Should we just fast forward through the regular season and get to the part where the Patriots have a bye and are hosting a playoff game in the divisional round?
New England hasn’t been challenged in the AFC East for quite some time, so is there even a point in discussing the three other teams? Seriously, until Tom Brady and Bill Belichick decide to call
it quits, I’m thinking the Bills, Dolphins, and Jets are all just playing for second.
With that being said, the way these teams (including the Pats) can position themselves for future success is by intelligently selecting players during the upcoming NFL Draft. For example, the New
York Jets might not be built to win in 2019.
But if they can continue to build around Le’Veon Bell and Sam Darnold, perhaps they could be competitive down the road. Miami still needs to figure out who is going to be their quarterback of the
future, and the Bills need playmakers on both sides of the ball.
I expect the Pats to add depth to their current stable of dependable individuals, meaning every team in this division is in a unique situation.
Follow along as I focus on each franchise separately, and let’s gain some insight into some of the scenarios that could play out.
First Round – 9th pick
Second Round – 40th pick
Third Round – 74th pick
Fourth Round – 112th pick
Fourth Round – 131st pick
Fifth Round – 147th pick
Fifth Round – 158th pick
Sixth Round – 181st pick
Seventh Round – 225th pick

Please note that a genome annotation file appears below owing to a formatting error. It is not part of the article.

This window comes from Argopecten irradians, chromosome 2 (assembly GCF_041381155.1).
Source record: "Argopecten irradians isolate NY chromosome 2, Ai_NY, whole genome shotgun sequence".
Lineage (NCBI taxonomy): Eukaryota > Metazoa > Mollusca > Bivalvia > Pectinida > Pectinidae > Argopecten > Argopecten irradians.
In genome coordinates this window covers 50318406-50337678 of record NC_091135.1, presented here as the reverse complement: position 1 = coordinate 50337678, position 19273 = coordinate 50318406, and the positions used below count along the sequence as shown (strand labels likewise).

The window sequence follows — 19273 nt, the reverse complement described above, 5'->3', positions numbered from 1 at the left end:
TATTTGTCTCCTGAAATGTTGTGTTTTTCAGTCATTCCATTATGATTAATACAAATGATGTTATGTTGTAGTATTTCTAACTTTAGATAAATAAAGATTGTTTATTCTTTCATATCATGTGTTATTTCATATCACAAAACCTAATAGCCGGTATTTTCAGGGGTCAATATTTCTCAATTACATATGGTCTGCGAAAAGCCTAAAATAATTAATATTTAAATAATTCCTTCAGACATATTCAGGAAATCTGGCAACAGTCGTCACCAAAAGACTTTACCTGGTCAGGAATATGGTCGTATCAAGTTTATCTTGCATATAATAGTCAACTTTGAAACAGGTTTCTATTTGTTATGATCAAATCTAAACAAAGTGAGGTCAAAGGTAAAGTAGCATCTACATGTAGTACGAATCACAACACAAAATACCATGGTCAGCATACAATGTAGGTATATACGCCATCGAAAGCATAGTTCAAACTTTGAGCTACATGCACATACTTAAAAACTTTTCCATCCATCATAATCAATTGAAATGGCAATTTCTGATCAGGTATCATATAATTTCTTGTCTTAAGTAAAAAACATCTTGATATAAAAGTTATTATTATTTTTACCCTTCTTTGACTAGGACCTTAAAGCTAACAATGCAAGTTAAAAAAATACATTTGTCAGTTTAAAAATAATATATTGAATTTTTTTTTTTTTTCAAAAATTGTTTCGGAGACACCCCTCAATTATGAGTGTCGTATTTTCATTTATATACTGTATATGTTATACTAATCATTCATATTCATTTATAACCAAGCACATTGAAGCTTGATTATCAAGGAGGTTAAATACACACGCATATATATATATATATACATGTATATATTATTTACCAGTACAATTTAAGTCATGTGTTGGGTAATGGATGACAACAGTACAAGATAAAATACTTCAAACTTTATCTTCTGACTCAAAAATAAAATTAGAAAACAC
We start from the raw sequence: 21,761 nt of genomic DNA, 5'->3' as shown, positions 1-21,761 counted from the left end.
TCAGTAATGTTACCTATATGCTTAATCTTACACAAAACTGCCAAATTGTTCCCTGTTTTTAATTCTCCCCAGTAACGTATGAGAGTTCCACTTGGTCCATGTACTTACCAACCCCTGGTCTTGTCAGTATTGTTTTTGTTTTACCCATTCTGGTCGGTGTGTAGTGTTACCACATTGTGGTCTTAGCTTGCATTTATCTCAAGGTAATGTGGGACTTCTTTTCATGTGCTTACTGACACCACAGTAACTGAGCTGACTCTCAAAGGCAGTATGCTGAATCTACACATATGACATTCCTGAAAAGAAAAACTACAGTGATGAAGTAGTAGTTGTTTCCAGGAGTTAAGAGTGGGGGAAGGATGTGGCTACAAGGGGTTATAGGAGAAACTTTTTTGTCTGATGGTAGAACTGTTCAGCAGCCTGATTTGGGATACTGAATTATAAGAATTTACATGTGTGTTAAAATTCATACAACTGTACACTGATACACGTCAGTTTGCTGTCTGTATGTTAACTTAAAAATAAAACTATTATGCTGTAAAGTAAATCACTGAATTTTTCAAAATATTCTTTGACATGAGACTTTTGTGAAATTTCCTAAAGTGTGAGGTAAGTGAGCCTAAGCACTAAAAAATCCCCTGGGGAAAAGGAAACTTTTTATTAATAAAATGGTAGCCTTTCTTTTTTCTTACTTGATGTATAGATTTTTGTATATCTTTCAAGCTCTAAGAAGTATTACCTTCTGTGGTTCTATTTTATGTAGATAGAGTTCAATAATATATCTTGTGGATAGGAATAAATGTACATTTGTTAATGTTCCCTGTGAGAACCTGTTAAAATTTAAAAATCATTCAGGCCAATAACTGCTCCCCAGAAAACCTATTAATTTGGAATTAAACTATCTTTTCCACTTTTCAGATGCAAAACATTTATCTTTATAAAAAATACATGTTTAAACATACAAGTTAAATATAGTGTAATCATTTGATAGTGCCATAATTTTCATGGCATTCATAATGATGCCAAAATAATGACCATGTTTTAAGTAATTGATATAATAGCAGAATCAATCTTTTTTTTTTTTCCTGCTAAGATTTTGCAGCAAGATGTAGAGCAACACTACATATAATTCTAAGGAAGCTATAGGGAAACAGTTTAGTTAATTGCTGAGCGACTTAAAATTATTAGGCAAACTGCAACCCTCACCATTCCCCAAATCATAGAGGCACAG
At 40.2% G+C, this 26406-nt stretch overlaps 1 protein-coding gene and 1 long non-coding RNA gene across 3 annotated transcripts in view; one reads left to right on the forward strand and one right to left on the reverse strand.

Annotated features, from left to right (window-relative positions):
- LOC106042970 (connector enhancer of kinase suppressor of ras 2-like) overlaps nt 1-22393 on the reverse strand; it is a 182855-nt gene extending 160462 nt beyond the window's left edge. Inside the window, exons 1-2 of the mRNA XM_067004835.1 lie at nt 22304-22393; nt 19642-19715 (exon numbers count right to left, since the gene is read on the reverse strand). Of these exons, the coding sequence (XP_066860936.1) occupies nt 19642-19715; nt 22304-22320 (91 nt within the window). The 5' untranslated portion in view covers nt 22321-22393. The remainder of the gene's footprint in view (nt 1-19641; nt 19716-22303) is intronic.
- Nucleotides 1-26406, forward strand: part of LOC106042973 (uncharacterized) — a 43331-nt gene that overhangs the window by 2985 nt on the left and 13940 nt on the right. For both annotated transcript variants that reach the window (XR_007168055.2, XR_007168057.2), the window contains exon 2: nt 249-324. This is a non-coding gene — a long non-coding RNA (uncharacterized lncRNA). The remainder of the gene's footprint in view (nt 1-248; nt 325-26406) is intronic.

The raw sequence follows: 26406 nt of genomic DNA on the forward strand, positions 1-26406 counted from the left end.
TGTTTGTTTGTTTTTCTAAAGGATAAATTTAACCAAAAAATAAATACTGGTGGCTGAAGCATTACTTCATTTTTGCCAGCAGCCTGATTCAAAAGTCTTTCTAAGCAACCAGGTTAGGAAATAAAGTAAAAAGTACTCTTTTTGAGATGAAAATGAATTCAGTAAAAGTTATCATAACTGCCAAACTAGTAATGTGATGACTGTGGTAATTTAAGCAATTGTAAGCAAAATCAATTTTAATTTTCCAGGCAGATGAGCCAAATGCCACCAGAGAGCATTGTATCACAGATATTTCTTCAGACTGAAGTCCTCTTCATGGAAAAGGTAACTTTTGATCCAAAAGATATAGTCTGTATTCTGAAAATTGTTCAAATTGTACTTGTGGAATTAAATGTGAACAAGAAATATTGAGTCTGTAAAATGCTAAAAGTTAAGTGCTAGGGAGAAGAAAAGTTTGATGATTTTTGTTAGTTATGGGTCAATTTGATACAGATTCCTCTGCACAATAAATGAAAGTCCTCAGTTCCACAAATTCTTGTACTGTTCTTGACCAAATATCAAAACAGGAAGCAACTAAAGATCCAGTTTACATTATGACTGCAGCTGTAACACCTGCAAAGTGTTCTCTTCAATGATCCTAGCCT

Seventh Round – 228th pick
Josh Allen had an up-and-down year during his first season in Buffalo. His arm strength and ability to escape the pocket are clear, but his level of execution still needs to be developed. With
LeSean McCoy turning 31 this summer and already falling off from a production standpoint, I’m a bit puzzled as to why the Bills went out and signed a running back who is about to turn 36.
Don’t get me wrong — Frank Gore will have a place in Canton, Ohio, someday in the NFL Hall of Fame. But how much can he really have left in the tank at this point in his career? His 3,382 rushing
attempts place him inside the top 5 of all time, and the tread on his tires must be wearing thin.
If this isn’t foresight into Buffalo needing to draft a running back with fresh legs sometime during the draft, I’m not sure what is.
However, it’s the deficiencies on the offensive and defensive lines that really need to be addressed first.
With Buffalo currently slated to pick 9th overall, a ferocious defensive tackle like Ed Oliver seems to make a lot of sense. Rashan Gary also could be in play, or we could see the
Bills go after Jawaan Taylor (OL, Florida) or Jonah Williams (OL, Alabama) instead.
Regardless, I expect we’ll see Buffalo utilize their first two picks on linemen of some sorts. After that, nabbing a cornerback who can play right away is a must. Kevin Johnson was signed a few
days after he was released by the Texans, so I don’t have much faith there. Tre-Davious White wasn’t very good at all in 2018, confirming that this secondary needs help.
Buffalo signed Tyler Kroft to play tight end, plus they acquired John Brown to line up on the outside and Cole Beasley to assume the slot role. Bills general manager Brandon Beane could still use
more offensive weapons, but perhaps that comes later on.
The primary objectives between April 25th and 27th are to pick up some protection for Josh Allen and find some defenders who can get after the opposing quarterback.
Buffalo Bills First Three Picks (Mock)
First Round – 9th pick: Ed Oliver – DT – Houston
Second Round – 40th pick: Kaleb McGary – OT – Washington
As of this moment, Ryan Fitzpatrick and Luke Falk are set to man “1-2” on the QB depth chart in Miami. You can imagine why rumors have been swirling around the Dolphins drafting a quarterback at
#13 overall, or perhaps even trading up inside the top 10 to go after a guy like Drew Lock or Dwayne Haskins.